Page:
WHO estimates that more than 346 million people worldwide have diabetes. This number is likely to more than double by 2030 without intervention. Each year 3.4 million people die from the consequences of high blood sugar. Almost 80% of diabetes deaths occur in low- and middle-income countries.
The UN Secretary-General Ban Ki-moon says in his message on World Diabetes Day, 14 November, that diabetes is a development issue.
"The poor are disproportionately at risk, and affected families are often pushed further into poverty. Diabetes is also straining national health systems and threatening to reverse hard-won development gains."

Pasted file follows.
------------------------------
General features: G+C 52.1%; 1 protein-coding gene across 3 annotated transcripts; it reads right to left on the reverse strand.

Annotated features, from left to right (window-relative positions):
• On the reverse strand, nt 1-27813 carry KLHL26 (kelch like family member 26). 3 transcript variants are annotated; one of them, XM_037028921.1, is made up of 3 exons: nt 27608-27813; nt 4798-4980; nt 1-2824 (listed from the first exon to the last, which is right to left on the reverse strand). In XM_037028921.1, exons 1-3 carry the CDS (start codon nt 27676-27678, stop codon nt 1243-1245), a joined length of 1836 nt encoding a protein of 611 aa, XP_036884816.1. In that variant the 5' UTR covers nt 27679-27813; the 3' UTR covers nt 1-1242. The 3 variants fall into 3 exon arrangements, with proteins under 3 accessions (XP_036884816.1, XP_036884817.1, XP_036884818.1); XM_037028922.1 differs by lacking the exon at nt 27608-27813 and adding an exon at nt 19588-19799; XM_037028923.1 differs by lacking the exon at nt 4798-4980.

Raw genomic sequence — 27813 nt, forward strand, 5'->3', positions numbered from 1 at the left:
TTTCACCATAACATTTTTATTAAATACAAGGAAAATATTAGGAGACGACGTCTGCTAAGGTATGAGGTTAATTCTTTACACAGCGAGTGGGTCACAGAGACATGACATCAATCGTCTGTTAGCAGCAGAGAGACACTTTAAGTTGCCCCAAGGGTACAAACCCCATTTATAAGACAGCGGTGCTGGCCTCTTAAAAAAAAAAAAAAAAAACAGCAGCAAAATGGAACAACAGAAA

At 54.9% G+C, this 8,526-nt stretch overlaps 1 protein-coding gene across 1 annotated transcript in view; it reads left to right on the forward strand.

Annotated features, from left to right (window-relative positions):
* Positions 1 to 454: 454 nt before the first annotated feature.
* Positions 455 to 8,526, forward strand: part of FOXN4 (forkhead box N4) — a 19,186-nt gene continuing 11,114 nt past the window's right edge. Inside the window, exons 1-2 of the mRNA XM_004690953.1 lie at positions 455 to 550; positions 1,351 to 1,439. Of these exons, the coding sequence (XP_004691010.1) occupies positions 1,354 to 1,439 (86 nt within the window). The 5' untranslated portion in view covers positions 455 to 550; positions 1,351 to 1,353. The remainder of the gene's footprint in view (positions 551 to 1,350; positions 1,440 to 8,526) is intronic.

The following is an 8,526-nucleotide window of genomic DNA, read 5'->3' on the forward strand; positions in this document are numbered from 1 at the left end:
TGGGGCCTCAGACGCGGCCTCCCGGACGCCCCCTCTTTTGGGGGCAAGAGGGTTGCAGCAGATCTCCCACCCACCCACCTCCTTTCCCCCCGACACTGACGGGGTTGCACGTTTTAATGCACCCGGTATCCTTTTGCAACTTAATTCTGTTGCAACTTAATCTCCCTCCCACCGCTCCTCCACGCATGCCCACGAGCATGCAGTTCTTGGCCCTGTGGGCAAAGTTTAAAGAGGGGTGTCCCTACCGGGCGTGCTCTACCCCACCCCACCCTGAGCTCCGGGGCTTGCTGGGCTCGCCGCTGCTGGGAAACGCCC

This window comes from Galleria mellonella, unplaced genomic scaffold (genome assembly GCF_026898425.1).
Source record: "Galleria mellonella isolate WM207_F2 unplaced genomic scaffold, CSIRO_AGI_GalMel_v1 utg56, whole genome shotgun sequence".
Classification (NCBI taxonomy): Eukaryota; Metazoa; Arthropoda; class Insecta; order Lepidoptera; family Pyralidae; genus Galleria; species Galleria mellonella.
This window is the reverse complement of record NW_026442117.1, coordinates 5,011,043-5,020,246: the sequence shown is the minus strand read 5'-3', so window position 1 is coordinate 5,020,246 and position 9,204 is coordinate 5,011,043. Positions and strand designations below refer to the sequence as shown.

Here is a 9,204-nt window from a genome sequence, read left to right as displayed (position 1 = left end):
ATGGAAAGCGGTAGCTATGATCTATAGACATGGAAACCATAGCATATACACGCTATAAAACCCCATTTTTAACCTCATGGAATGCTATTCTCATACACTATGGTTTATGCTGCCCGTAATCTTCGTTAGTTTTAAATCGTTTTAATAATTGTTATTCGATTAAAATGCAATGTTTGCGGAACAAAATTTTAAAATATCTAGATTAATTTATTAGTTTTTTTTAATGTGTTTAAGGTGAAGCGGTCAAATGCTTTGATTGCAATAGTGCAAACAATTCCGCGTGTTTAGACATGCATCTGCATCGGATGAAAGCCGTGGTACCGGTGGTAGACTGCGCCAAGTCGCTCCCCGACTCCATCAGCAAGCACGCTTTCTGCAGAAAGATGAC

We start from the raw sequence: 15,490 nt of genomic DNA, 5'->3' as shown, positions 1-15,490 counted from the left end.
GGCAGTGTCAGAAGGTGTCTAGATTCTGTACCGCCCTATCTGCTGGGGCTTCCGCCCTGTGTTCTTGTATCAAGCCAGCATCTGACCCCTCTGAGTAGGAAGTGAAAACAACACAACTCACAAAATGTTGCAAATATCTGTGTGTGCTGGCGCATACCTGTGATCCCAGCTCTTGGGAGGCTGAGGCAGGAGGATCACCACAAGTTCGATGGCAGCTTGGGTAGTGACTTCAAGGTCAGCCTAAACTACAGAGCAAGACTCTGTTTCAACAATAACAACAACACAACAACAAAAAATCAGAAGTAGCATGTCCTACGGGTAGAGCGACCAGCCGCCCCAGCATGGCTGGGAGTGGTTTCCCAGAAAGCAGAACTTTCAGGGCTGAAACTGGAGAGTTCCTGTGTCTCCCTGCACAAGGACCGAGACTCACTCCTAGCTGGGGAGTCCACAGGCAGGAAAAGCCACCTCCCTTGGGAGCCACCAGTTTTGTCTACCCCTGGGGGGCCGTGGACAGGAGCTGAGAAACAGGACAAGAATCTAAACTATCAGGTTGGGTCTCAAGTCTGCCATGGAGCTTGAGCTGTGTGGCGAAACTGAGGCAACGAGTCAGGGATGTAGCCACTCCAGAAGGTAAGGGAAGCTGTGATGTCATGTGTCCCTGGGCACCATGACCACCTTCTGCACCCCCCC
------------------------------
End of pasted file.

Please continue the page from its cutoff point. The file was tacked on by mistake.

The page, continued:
WHO projects that diabetes deaths will increase by two thirds between 2008 and 2030.
Diabetes is a chronic disease, which occurs when the pancreas does not produce enough insulin, or when the body cannot effectively use the insulin it produces. There are two main types of diabetes. The cause of type 1 diabetes is not known and it is not preventable with current knowledge. 90% of people with diabetes around the world have type 2 diabetes which is usually attributed to excess body weight and physical inactivity.
Healthy diet, regular physical activity, maintaining a normal body weight and avoiding tobacco use can prevent or delay the onset of type 2 diabetes.
The Day is celebrated on 14 November to mark the birthday of Frederick Banting who, along with Charles Best, was instrumental in the discovery of insulin in 1922, a life-saving treatment for diabetes patients.
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